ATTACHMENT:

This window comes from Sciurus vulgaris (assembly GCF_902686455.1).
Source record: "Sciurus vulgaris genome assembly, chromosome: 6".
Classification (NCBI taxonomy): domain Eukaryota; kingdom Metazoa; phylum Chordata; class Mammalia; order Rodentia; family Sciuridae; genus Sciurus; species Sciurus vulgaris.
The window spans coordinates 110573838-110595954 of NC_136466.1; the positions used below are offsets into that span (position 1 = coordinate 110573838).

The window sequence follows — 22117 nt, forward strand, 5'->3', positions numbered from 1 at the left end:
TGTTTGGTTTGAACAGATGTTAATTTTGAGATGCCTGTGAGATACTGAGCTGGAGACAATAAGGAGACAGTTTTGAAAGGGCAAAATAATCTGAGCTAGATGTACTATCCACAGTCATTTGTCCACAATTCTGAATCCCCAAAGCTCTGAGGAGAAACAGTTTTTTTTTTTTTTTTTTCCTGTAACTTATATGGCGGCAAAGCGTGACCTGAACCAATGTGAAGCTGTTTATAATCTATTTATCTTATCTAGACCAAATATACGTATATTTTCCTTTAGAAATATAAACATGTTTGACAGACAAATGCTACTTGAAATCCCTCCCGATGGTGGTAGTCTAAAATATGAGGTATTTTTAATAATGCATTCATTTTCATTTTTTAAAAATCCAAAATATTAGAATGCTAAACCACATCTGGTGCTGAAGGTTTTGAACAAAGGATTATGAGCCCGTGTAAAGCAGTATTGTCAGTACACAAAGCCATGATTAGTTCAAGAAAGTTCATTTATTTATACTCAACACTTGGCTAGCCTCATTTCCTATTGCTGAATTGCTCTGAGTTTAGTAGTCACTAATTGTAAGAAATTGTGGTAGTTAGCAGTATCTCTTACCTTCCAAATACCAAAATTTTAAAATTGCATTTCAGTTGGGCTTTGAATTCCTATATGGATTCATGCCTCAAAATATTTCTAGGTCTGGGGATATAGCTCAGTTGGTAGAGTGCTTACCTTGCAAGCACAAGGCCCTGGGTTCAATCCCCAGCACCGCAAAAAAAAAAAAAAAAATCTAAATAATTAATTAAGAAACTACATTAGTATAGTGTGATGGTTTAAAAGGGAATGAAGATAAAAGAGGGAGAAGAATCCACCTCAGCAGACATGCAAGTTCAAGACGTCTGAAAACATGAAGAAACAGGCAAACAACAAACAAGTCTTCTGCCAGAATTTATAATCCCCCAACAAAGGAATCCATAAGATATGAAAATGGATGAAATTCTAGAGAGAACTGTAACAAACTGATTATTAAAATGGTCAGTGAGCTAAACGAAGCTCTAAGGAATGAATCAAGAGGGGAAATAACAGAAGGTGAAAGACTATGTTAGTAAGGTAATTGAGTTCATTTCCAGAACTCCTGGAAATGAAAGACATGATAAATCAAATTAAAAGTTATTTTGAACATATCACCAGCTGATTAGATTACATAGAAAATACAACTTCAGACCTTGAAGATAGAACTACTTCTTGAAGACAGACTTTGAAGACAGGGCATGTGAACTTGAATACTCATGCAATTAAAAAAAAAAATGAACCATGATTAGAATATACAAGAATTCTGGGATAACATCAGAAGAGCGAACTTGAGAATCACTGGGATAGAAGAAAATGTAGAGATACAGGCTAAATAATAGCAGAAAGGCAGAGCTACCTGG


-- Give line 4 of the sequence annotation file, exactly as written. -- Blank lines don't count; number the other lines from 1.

The window spans coordinates 110573838-110595954 of NC_136466.1; the positions used below are offsets into that span (position 1 = coordinate 110573838).